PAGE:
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The Pallava trail blazer


Among the most notable of chiefs of Pallava descent during 13th century were kopperunjingadeva 1 and 2. They are important because of their domination against all odds of a period that witnessed sustained erosion of the social fabric that was prevalent since ancient times and of an era marked the beginning of end of great and powerful empires of ancient Indian dynasties that had dominated asia for more than 12 centuries. In the age of kali, which is the last of four ages each of which consists of lakhs of years according to Indian beliefs, the human virtues reach the lowest ebb, as such just about any one with enough of essential resources could assert their authority on the rest and proclaim themselves as rulers. The late twelfth and 13th centuries emphasized this excessive wickedness of age of kali much more than the centuries that preceeded and was a harbinger of what was to come.

At the beginning of 13th century A.D, The Chola empire, that had dominated the continent during the four previous centuries had become so drained of resources that they were simply not the power they used to be. What was once a great empire had now been reduced to a patchwork quilt of collectorates and magistracies rife with corruption and disorder. Hostile states and dynasties had slowly started making the moves that they would not have dared to hope a few years ago. Kopperunjingadevar, a chieftain of pallava descent who was serving as a feaudatory to cholas and who was related to them matrimonially was the first to use the situation to strengthen his position. The problem faced by cholas was intensified by the fact that during this tumultuous period the chola throne was occupied by a ruler who was incompetent and corrupt and by no means comparable to the illustrious cholas of the previous centuries. The situation reached the boiling point when the southern pandyan state declared independence in 1222 A.D and also occupied some of the chola provinces. The king’s inability to check this aggression so angered kopperunjingan and rightly that he launched an attack on the chola capital and imprisoned the king and his ministers.

Kopperunjinga deva apart from being a great warrior and general was known for his piety and active patronage to literature especially to tamil. His inscriptions speak of great munificence to various temples along the banks of river kaveri. In 1231 A.D, he constructed for godess durga a magnificent shrine in chidambaram. However, Kopperunjingan,for all his ambitions and extraordinary courage was short on two things.Time and resources. Also, he found himself in a situation where his province was surrounded by provinces that were the abodes of hostile enemies and thereby had to fight much harder than his resources were actually capable of.From his inscriptions it is possible to infer that he was a very good judge of situation and a brilliant strategist. The encounter with cholas demonstrated how well he could handle multiple enemies at a time. Nevertheless, considering the sheer numerical strength of his enemies, he would have been the first one to admit that he had bitten off more than he could chew. But being a determined and uncompromising warrior with a brilliant military background he would simply not settle down for mediocrity and seek diplomatic engagement of enemies. Thus having opted for military solution, he made one last attempt to seize command and launched a campaign against the northern Karnataka rulers who were his main enemies and in a bloody battle destroyed their army and territories and collected a huge booty in gold and other resources. Some of his inscriptions give a graphic account of his treatment of prisoners of war. The war booty was later utilized to construct the eastern gopuram(tower) of the great temple at Chidambaram and carry out renovations of other temples. For once it might have seemed as if there could be a re-emergence of glorious and creative pallava period of 6th , 7th and 8th centuries A.D.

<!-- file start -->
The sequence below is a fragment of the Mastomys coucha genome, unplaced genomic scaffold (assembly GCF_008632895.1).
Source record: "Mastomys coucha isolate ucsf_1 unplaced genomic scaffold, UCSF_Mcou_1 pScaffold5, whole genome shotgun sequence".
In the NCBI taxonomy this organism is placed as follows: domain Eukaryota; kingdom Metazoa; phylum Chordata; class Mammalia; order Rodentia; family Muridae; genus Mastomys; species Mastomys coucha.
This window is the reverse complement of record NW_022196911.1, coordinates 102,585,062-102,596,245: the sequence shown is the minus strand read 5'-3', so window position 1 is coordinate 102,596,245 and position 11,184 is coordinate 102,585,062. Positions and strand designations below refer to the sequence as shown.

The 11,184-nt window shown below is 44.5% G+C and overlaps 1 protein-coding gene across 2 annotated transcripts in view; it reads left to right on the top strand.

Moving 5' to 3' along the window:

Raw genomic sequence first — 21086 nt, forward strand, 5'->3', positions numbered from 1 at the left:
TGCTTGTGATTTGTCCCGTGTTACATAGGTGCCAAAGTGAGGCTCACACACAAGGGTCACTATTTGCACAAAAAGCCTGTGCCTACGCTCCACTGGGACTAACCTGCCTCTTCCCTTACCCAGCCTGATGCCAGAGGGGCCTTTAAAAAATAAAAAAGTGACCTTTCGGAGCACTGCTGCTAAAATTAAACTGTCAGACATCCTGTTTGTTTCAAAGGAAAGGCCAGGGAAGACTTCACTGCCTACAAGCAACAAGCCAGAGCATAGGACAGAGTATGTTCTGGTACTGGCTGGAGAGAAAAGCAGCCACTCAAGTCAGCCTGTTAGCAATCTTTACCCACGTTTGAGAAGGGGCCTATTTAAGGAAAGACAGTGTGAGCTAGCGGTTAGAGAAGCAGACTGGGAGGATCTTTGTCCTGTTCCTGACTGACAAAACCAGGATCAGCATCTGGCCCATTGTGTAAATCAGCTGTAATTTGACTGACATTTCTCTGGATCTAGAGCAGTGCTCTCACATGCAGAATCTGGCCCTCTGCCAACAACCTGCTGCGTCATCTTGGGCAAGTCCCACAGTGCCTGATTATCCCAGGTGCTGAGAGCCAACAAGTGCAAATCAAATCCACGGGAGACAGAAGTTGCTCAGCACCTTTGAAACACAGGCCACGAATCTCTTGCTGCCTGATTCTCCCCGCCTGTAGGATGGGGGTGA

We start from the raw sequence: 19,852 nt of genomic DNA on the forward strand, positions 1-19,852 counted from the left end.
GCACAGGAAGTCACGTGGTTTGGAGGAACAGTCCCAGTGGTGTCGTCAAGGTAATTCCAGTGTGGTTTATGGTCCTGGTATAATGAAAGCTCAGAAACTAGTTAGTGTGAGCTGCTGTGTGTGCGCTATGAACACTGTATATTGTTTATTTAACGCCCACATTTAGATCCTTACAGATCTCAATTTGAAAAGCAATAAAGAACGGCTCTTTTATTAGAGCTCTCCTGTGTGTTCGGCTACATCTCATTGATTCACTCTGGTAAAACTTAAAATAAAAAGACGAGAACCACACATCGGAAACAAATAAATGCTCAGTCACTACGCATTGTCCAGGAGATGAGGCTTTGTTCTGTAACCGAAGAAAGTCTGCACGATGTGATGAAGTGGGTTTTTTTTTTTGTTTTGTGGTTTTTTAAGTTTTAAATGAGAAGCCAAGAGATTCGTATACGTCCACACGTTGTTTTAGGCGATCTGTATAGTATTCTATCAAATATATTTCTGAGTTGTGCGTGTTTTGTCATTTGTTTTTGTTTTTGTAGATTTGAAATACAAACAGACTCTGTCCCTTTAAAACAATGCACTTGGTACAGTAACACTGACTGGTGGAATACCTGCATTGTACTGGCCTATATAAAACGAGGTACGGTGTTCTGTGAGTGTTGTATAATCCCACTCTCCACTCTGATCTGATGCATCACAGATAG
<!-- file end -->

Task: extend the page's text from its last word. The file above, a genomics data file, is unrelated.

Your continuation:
Kopperunjingadeva belonged to that lineage of pallavas who descended from Bhimavarman who ruled combodia and vietnam. He was the brother of Simhavishnu varma who dispatched naval expeditions and occupied combodia, vietnam and malaya in late sixth century A.D. The Pallava kings took many titles during their reign and one of the most well known title was ‘kaadavarkon’, or ‘kaaduvetti’. Kaadavar occurs as a title of illustrious Rajasimha pallava of 8th century A.D. Kopperunjingan, following the tradition of his ancestors styled himself with the same title.